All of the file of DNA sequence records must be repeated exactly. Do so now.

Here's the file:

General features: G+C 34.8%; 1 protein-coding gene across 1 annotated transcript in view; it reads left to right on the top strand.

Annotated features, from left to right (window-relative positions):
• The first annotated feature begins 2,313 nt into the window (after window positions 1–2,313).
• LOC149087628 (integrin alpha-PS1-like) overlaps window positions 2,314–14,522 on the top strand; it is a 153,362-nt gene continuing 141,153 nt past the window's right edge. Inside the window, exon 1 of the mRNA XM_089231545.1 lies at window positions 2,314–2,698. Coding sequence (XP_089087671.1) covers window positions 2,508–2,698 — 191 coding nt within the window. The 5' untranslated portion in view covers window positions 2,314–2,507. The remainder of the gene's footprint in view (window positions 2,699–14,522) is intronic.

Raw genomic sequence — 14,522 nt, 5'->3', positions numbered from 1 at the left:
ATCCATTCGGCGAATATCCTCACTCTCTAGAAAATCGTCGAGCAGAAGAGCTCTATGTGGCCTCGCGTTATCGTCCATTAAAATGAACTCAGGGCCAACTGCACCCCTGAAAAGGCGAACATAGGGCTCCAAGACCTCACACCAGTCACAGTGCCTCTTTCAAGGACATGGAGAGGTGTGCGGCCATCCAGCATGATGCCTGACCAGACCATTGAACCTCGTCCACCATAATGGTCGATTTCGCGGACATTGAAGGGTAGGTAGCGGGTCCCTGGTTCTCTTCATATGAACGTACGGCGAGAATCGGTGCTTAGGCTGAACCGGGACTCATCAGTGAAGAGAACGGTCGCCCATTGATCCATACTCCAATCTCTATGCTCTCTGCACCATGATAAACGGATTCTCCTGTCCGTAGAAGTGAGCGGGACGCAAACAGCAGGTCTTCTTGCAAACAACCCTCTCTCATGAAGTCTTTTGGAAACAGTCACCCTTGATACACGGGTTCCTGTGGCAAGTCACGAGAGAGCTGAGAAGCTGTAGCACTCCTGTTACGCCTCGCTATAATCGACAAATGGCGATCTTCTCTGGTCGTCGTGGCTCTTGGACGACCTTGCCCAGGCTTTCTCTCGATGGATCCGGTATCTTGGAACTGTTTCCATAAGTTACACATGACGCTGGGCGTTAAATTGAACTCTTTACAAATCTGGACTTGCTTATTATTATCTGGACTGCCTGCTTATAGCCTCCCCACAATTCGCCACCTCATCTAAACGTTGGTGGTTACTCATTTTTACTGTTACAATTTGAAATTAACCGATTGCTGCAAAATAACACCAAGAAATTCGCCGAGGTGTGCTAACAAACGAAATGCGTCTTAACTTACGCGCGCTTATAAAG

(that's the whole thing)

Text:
General features: G+C 34.8%; 1 protein-coding gene across 1 annotated transcript in view; it reads left to right on the top strand.

Annotated features, from left to right (window-relative positions):
• The first annotated feature begins 2,313 nt into the window (after window positions 1–2,313).
• LOC149087628 (integrin alpha-PS1-like) overlaps window positions 2,314–14,522 on the top strand; it is a 153,362-nt gene continuing 141,153 nt past the window's right edge. Inside the window, exon 1 of the mRNA XM_089231545.1 lies at window positions 2,314–2,698. Coding sequence (XP_089087671.1) covers window positions 2,508–2,698 — 191 coding nt within the window. The 5' untranslated portion in view covers window positions 2,314–2,507. The remainder of the gene's footprint in view (window positions 2,699–14,522) is intronic.

Raw genomic sequence — 14,522 nt, 5'->3', positions numbered from 1 at the left:
ATCCATTCGGCGAATATCCTCACTCTCTAGAAAATCGTCGAGCAGAAGAGCTCTATGTGGCCTCGCGTTATCGTCCATTAAAATGAACTCAGGGCCAACTGCACCCCTGAAAAGGCGAACATAGGGCTCCAAGACCTCACACCAGTCACAGTGCCTCTTTCAAGGACATGGAGAGGTGTGCGGCCATCCAGCATGATGCCTGACCAGACCATTGAACCTCGTCCACCATAATGGTCGATTTCGCGGACATTGAAGGGTAGGTAGCGGGTCCCTGGTTCTCTTCATATGAACGTACGGCGAGAATCGGTGCTTAGGCTGAACCGGGACTCATCAGTGAAGAGAACGGTCGCCCATTGATCCATACTCCAATCTCTATGCTCTCTGCACCATGATAAACGGATTCTCCTGTCCGTAGAAGTGAGCGGGACGCAAACAGCAGGTCTTCTTGCAAACAACCCTCTCTCATGAAGTCTTTTGGAAACAGTCACCCTTGATACACGGGTTCCTGTGGCAAGTCACGAGAGAGCTGAGAAGCTGTAGCACTCCTGTTACGCCTCGCTATAATCGACAAATGGCGATCTTCTCTGGTCGTCGTGGCTCTTGGACGACCTTGCCCAGGCTTTCTCTCGATGGATCCGGTATCTTGGAACTGTTTCCATAAGTTACACATGACGCTGGGCGTTAAATTGAACTCTTTACAAATCTGGACTTGCTTATTATTATCTGGACTGCCTGCTTATAGCCTCCCCACAATTCGCCACCTCATCTAAACGTTGGTGGTTACTCATTTTTACTGTTACAATTTGAAATTAACCGATTGCTGCAAAATAACACCAAGAAATTCGCCGAGGTGTGCTAACAAACGAAATGCGTCTTAACTTACGCGCGCTTATAAAG